Iran and Egypt are moving towards restoring diplomatic relations which were severed more than three decades ago, Iranian Foreign Minister Ali Akbar Salehi said in an interview published on Tuesday.
Salehi said in comments reported in Egypt’s state-run Al-Ahram newspaper that Tehran was keen on establishing relations of “friendship and brotherhood” with Cairo.
“Egypt is the cornerstone of the region and has a special stature in the Arab and Muslim countries… and we want relations of friendship and brotherhood with it,” Salehi said, adding that Tehran hoped to restore “normal” relations with Cairo.
“We will pursue this path and restoration of relations depends only on protocol measures.”
Salehi said Egypt’s “revolution opened a new chapter in Egypt’s relations with the outside world,” adding that the Islamic republic welcomes Egyptian President Mohamed Morsi attending a Non-Aligned Movement summit later this month in Tehran.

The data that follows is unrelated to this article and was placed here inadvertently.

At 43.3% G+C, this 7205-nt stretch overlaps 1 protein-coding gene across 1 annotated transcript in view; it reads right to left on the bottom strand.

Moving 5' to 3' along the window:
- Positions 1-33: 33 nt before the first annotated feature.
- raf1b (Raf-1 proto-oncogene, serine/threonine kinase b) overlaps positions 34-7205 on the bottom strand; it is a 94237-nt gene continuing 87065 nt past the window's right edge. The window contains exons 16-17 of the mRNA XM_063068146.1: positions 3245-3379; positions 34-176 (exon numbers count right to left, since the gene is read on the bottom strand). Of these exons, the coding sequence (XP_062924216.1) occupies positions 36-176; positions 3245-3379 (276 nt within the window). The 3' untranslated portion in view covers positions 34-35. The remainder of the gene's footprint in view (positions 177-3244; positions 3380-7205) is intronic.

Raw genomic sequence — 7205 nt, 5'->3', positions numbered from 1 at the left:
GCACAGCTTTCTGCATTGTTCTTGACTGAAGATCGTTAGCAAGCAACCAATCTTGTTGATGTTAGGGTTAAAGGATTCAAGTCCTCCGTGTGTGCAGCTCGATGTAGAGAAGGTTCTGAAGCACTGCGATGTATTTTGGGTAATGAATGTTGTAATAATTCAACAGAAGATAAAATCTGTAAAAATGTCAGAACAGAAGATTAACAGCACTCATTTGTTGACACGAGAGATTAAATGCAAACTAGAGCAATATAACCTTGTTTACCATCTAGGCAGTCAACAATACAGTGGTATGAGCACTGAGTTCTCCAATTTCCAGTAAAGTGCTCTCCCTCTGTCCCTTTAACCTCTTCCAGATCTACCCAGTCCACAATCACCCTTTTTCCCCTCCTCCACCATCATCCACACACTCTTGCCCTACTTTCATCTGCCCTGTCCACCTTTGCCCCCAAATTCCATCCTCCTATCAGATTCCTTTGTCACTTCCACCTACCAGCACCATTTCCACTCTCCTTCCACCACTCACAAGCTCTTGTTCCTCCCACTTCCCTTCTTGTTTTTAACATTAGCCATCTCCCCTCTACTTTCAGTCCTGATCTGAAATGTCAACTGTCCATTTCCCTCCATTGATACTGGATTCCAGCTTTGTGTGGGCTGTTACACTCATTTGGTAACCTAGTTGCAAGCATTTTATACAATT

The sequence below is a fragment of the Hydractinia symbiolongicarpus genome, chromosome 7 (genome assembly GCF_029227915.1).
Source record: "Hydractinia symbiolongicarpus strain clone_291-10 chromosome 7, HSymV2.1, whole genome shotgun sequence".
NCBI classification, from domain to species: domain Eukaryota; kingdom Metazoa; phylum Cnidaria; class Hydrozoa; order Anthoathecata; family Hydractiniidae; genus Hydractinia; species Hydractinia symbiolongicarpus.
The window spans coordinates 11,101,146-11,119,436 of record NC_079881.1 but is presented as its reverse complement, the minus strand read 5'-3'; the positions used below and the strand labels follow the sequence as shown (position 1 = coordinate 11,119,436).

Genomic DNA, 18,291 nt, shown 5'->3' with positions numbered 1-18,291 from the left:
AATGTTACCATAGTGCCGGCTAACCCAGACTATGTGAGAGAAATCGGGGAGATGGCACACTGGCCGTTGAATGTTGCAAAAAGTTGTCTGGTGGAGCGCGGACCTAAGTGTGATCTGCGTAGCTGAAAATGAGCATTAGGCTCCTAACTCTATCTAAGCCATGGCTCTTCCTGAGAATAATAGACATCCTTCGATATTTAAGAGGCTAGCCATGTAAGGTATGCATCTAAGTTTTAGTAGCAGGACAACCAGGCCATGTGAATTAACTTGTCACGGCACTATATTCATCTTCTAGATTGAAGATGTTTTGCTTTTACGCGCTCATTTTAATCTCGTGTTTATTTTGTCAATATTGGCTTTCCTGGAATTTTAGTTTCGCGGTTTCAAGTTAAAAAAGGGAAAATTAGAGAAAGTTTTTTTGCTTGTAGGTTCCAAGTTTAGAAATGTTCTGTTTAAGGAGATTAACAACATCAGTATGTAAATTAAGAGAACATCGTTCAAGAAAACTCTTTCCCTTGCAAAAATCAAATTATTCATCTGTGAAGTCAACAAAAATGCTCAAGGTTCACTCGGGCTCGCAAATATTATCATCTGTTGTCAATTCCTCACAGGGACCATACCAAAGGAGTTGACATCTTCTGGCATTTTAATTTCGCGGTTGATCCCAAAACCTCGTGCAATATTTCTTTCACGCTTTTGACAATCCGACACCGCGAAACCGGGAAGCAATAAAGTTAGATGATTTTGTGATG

A source at the Egyptian presidency said Morsi will take part in the August 30 summit at which the NAM presidency will be passed from Egypt to Iran.
Tehran severed diplomatic ties with Cairo in 1980, after the Islamic revolution in Iran, to protest against Egypt and Israel agreeing on their 1979 peace treaty.
Ousted Egyptian president Hosni Mubarak regarded Iran as a destabilising factor in the Middle East.
Last week at the Organisation of Islamic Cooperation summit in Mecca, Morsi proposed the formation of a committee grouping Egypt with key players Iran, Saudi Arabia and Turkey to try to find a settlement to the conflict in Syria.